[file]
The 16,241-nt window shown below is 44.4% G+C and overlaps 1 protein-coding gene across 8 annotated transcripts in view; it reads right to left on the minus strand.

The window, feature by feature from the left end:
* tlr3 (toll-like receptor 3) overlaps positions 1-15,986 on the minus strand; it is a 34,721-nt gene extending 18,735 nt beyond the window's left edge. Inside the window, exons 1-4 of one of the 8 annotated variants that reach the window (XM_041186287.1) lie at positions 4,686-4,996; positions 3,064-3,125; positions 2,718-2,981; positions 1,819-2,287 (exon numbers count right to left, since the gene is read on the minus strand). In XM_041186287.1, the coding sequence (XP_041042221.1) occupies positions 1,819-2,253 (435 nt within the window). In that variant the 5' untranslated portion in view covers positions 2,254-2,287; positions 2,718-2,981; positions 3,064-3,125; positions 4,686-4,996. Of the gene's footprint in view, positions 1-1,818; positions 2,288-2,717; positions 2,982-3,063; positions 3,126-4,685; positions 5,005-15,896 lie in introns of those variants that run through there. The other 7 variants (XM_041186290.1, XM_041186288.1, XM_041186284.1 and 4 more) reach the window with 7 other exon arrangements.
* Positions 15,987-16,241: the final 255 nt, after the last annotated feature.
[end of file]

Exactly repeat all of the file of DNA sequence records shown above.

The 16,241-nt window shown below is 44.4% G+C and overlaps 1 protein-coding gene across 8 annotated transcripts in view; it reads right to left on the minus strand.

The window, feature by feature from the left end:
* tlr3 (toll-like receptor 3) overlaps positions 1-15,986 on the minus strand; it is a 34,721-nt gene extending 18,735 nt beyond the window's left edge. Inside the window, exons 1-4 of one of the 8 annotated variants that reach the window (XM_041186287.1) lie at positions 4,686-4,996; positions 3,064-3,125; positions 2,718-2,981; positions 1,819-2,287 (exon numbers count right to left, since the gene is read on the minus strand). In XM_041186287.1, the coding sequence (XP_041042221.1) occupies positions 1,819-2,253 (435 nt within the window). In that variant the 5' untranslated portion in view covers positions 2,254-2,287; positions 2,718-2,981; positions 3,064-3,125; positions 4,686-4,996. Of the gene's footprint in view, positions 1-1,818; positions 2,288-2,717; positions 2,982-3,063; positions 3,126-4,685; positions 5,005-15,896 lie in introns of those variants that run through there. The other 7 variants (XM_041186290.1, XM_041186288.1, XM_041186284.1 and 4 more) reach the window with 7 other exon arrangements.
* Positions 15,987-16,241: the final 255 nt, after the last annotated feature.